Our study included a number of limitations. First, we tried to standardize the audit process but found there were some situations for which scoring the compliance on the audit was not clear, primarily occurring in units outside of the NBN. Ultimately, there was a degree of subjectivity as to how an auditor scored the patient’s sleep environment. This problem could be mitigated in the future by periodically conducting group reviews or photograph reviews to increase interobserver reliability. Second, the success of HAC prevention bundles is commonly revealed through reduction of cases, such as fewer CAUTIs and central line–associated bloodstream infections. The outcome from implementing a safe sleep HAC bundle, namely, prevention of unsafe sleep injuries or deaths, would be extremely difficult to evaluate. However, the same evidence-based approach to prevention that is the basis for all HAC methodology (HAC avoidance) was used in this study. Third, the fact that the medical exceptions were provider driven, and did not have standard definitions (eg, what constitutes respiratory distress), may mean that more patients were excluded from our study than needed to be. In future analyses, it would be instructive to include a process measure of the number and type of medical exceptions granted. Finally, this was a single-center study at an academic children’s hospital, and thus our experience may not be generalizable to other centers.
Embedding safe sleep into the hospital QI priorities as one of our Children’s Hospital’s HACs will be helpful for long-term sustainability, as will the EMR audit alerts. Further research would be valuable to understand if the improved in-hospital rates of safe sleep translate to increased compliance in the infant’s usual sleeping space once discharged from the hospital.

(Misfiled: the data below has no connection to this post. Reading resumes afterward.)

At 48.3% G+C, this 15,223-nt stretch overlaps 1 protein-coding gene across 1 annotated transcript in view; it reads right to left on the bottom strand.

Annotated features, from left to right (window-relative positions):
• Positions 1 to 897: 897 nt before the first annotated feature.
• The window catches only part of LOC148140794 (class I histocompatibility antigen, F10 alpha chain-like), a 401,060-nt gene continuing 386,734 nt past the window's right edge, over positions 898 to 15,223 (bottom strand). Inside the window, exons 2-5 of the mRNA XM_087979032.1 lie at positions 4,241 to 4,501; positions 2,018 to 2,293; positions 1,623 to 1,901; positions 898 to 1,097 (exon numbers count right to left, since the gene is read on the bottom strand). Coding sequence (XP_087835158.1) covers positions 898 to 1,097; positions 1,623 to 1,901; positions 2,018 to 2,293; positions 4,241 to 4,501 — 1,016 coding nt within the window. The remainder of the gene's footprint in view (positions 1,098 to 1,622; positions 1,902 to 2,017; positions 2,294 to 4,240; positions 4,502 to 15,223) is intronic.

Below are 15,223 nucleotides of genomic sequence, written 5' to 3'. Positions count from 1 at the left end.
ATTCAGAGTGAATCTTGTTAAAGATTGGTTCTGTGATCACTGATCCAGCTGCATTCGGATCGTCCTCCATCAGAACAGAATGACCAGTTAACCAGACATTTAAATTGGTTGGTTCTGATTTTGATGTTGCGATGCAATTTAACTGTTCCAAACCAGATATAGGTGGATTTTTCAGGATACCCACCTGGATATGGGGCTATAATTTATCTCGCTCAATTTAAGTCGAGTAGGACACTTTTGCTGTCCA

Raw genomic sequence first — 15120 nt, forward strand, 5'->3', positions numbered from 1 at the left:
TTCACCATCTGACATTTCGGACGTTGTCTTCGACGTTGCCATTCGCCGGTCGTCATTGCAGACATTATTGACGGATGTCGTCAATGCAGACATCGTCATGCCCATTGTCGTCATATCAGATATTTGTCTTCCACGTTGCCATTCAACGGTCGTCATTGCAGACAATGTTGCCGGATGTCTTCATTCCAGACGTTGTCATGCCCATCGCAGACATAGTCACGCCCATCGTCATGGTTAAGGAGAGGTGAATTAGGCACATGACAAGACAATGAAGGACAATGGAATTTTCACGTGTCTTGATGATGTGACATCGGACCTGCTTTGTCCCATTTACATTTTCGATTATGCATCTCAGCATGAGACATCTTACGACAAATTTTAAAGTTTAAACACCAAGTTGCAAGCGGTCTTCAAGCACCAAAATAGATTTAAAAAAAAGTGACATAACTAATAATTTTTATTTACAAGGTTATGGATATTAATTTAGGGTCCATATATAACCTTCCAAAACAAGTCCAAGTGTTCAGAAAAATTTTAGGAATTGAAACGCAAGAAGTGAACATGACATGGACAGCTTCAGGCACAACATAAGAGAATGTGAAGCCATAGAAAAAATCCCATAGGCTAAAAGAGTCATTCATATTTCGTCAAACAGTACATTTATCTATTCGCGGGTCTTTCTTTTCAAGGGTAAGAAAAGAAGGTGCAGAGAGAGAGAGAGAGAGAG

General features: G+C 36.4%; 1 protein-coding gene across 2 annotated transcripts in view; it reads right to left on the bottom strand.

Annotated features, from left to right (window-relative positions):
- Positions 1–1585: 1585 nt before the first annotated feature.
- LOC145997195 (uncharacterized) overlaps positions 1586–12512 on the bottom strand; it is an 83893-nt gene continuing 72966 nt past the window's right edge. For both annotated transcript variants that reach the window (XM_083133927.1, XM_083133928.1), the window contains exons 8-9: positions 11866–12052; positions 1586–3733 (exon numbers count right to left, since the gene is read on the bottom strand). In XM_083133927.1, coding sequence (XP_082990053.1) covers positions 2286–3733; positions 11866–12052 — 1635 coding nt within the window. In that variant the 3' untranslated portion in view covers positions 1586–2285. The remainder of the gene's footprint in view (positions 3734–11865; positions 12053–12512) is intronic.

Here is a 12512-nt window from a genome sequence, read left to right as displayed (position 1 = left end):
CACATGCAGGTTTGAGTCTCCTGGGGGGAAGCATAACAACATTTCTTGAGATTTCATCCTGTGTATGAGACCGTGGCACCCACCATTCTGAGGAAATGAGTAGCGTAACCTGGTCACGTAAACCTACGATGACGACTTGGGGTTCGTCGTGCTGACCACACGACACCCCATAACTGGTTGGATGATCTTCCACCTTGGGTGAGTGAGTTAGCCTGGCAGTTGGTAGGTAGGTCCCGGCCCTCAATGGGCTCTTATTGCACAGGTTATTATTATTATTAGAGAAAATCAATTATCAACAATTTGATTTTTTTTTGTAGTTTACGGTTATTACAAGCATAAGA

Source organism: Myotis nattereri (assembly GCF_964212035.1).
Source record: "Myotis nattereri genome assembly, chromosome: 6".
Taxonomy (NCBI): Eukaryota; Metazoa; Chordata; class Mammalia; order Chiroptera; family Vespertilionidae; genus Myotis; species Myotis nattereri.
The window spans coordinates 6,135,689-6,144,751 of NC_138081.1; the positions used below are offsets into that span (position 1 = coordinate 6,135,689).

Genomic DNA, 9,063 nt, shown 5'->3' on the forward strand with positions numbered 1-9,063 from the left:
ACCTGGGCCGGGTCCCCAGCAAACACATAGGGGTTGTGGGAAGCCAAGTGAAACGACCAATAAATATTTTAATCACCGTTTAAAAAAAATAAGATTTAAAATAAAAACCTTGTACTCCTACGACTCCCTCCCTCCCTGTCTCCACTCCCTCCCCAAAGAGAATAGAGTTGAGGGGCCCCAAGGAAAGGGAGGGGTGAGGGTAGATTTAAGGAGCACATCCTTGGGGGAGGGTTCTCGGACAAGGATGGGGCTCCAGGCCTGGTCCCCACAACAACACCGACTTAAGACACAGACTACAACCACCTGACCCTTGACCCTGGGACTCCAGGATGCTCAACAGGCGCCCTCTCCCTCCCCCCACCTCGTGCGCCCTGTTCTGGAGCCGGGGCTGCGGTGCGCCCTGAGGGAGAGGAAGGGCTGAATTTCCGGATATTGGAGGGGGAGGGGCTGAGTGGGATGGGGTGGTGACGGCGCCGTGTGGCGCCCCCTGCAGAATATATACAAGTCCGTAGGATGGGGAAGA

Many infant deaths attributed to unsafe sleep practices have preventable risk factors. It is important that any time an infant aged <1 year enters the inpatient hospital system, staff adhere to AAP standards for safe sleep and parents observe and are repeatedly educated about these standards. Using an HAC safety prevention bundle approach, we have shown we can increase the adherence to infant safe sleep guidelines throughout an entire children’s hospital.
We thank the entire Penn State Children’s Hospital Safe Sleep Committee for their tireless efforts to keep all infants in a safe sleep environment, Jessica Beiler, MPH, for her assistance in the institutional review board process, and Meredith Buckley for her assistance in preparation of the figures.
Dr Batra conceptualized and designed the study, led the development and implementation of the safe sleep bundle, coordinated and drafted the initial manuscript, participated in data review, and critically reviewed the manuscript for important intellectual content; Ms Lewis participated in the development and implementation of the safe sleep bundle and in data review and reviewed and revised the manuscript; Ms Saravana assisted with data collection, analysis, and review; Drs Corr, Daymont, Miller, Hackman, Mikula, and Ostrov participated in the development and implementation of the safe sleep bundle and in data review and reviewed and revised the manuscript; Dr Fogel participated in data review, supervised data analysis, and reviewed and revised the manuscript; and all authors approved the final manuscript as submitted and agree to be accountable for all aspects of the work.
FINANCIAL DISCLOSURE: The authors have indicated they have no financial relationships relevant to this article to disclose.
FUNDING: No external funding.
POTENTIAL CONFLICT OF INTEREST: The authors have indicated they have no potential conflicts of interest to disclose.
American Academy of Pediatrics
catheter-associated urinary tract infection
electronic medical record
Solutions for Patient Safety
sudden unexpected infant death